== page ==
The talk seemed to spark some interest in students and teachers alike. Subsequently Manu and I visited several classes with kids of all ages, covering language to theory of knowledge. We both enjoyed the enthusiasm and curiosity of the kids. One class’ homework was to summarise what they’d learnt. The next day this inspiring insight was forwarded on to me:
Today at AISL, we were fortunate to have a guest speaker present to us his incredible story. This man, named Dan Harrison, spoke to us of his travels bicycling from the UK, through the Middle East and downwards through Africa.
He began by telling us about his job in London. A typical 9-to-5 focused heavily on the money earned at the end of the day. Despite success in his career and a university degree, he felt dissatisfied, unfulfilled. Taking into account his displeasure related to his life situation, he came to the idea of getting away. Of cycling through Africa. After planning and considering the idea, he left his London home in 2009 and has been traveling ever since.
Despite the obviously incredibly inspirational side of his story, there was something about it that made you question your own life. Living in a foreign and international community, the students of aisl are already unbelievably lucky to learn about and experience other cultures. However, regardless of the unbelievable life we are living, we still are expected to follow standard protocol: go to school, get good grades, go to university, get a good job, etc. Yet today, we were presented with the story of a person who decided that this wasn't enough. Who believed that there is more to life. It forces you to asked profound questions: what is the purpose of our lives? Why were we put on this earth? What are we supposed to achieve? What makes a good life? There has got to be something more to it, yet that is up to each one of us to discover. Our individual purpose, our sense of meaning, what makes us happy. And whatever that is, whether it be working in an office or cycling through Africa to give back to the less fortunate, we should strive to achieve it. And don't ever give up.
Johanna Ledgerwood - Vincze
… far more profound than I’d been myself.
Joy and Ken arrived in Zambia in July 2011 to teach at the American International School. Shortly after arriving they joined their housekeeper, Mary to visit her local neighbourhood, the Bauleni Compound and they began visiting regularly to play, sing and offer classes the local kids. Most of the children were not attending school yet they had a tremendous appetite for learning. Inspired by the enthusiasm of the children – Joy, Ken and Mary rented a building and opened RHO Appleseed School.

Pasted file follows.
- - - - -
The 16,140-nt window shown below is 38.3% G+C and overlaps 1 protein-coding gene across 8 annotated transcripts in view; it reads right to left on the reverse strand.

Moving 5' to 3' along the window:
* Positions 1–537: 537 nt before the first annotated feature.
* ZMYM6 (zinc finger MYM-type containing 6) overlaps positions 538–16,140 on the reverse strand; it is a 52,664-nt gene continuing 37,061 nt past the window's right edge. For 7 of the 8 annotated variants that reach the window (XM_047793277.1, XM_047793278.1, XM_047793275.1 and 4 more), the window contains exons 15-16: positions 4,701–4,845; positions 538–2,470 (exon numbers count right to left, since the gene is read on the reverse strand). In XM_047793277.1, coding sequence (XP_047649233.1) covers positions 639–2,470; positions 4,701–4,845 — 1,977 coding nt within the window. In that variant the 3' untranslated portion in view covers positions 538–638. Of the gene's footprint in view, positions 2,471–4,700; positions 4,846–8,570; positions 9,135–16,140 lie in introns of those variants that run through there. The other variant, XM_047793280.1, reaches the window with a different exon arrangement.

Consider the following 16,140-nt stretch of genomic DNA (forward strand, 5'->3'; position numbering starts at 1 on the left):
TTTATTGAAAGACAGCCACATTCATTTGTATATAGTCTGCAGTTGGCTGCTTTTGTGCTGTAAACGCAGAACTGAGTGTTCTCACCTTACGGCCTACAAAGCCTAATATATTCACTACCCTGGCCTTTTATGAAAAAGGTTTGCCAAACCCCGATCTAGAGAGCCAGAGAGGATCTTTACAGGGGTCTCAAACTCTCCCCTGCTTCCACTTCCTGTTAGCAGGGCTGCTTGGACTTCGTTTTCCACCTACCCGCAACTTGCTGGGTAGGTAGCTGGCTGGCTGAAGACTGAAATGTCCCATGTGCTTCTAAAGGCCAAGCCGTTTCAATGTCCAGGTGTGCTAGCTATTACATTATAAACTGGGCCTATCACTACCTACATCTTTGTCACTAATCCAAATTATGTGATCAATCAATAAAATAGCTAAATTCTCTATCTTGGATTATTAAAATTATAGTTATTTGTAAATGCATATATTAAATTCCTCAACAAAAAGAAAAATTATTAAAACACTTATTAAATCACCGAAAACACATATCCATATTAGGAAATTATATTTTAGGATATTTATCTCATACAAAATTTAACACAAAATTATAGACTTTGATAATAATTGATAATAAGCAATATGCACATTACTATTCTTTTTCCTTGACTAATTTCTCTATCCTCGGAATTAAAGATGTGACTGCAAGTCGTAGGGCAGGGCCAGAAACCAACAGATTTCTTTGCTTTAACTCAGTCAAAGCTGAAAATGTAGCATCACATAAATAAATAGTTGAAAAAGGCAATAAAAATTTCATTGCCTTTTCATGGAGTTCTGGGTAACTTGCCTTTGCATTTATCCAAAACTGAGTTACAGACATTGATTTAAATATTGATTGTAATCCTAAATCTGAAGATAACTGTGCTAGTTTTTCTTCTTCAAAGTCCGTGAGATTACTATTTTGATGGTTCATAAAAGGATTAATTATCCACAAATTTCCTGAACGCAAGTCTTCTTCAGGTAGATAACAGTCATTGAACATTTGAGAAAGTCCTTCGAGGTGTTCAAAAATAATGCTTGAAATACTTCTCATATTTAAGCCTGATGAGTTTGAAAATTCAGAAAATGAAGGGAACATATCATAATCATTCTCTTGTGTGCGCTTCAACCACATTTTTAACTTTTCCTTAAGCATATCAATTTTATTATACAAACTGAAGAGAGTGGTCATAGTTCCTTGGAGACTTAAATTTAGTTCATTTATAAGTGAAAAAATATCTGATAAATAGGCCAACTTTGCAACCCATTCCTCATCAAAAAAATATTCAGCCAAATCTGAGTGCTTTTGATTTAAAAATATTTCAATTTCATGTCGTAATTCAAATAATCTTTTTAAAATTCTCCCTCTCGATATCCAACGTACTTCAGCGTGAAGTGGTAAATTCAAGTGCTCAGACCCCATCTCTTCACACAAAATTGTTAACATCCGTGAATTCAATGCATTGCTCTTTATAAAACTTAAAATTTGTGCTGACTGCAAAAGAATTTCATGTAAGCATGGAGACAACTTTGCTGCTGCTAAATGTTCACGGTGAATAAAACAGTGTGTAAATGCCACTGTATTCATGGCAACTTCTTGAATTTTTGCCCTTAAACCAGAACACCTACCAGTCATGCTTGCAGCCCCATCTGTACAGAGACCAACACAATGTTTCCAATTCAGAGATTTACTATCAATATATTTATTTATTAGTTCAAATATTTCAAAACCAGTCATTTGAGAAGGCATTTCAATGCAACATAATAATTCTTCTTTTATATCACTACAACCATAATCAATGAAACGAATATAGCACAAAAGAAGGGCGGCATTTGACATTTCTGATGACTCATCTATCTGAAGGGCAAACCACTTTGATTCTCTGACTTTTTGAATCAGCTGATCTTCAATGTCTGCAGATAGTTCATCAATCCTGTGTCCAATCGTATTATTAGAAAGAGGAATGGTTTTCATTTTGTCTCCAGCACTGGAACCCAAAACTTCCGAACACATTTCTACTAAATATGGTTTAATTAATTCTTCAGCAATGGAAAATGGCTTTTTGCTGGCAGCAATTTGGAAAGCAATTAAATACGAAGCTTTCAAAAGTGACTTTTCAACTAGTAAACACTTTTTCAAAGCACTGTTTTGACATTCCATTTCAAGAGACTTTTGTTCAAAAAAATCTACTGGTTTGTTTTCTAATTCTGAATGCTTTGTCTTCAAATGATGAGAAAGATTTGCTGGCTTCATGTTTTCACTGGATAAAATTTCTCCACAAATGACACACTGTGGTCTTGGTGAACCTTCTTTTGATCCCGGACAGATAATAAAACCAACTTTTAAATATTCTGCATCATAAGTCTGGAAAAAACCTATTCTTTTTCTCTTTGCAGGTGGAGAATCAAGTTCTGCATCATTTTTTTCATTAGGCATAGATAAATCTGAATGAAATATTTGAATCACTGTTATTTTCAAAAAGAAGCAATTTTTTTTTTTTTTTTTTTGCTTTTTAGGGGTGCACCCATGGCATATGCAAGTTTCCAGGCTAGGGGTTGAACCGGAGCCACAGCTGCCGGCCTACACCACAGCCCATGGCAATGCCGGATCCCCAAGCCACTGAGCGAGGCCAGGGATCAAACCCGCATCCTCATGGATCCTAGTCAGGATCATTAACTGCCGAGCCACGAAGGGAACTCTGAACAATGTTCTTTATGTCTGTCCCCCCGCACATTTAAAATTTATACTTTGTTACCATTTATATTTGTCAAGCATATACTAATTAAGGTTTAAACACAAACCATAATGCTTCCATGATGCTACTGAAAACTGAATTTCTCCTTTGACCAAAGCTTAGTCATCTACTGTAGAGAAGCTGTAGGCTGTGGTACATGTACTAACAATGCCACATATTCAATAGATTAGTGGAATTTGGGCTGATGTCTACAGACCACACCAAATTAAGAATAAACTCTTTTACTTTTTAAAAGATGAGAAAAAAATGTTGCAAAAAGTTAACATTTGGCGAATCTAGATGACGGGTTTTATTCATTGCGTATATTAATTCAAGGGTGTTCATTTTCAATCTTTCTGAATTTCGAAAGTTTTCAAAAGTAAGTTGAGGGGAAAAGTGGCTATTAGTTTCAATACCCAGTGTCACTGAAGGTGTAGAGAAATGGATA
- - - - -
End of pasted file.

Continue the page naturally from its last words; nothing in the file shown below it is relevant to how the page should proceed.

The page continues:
Like many good causes Appleseed started as personal social project, founded on compassion and now, in order to achieve its goals, is faced with the challenging transition to a professional not-for-profit/NGO.
I set about helping Joy and Ken to structure their ideas into a plan on how to grow the organisation, building into a five year strategic plan with step-by-step actions to see a purpose built school erected for 250 children. Our discussions tried to weigh compassion with pragmatism, emotion versus objectivity. It was tricky to find the right balance but in the end we produced a very useful plan which should hopefully provide the catalyst for Appleseed to get more professional support it needs to grow.
Manu and I visited the school a number of times and while I was planning and writing, she conjured up another fantastic video to help promote Appleseed from the footage we shot while we were there. It gives a great introduction to the project and combined with the plan should provide great support to the Appleseed fundraising efforts.
The kids at the school loved watching the video too...
As our stay neared an end we were invited to the British High Commissioner’s Residence for a press call to highlight our work and a few drinks. His Excellency – or Simon as he’d rather be called - was a very pleasant host and we shared a few tales of the Better Life Cycle with him, his family and some reporters.
We’d really enjoyed our stay with the Joy, Ken and their daughters – Ally and Emma - who were great hosts, as well as the warm welcome from several of the AISL staff. We were given a parting gift from the school which we have donated to Appleseed. Find out more and support the project at www.RHOappleseed.org
With a good amount achieved, Manu’s bike reassembled, her knees strong and my gut recovered, we were set to hit the road again. Next stop, Victoria Falls.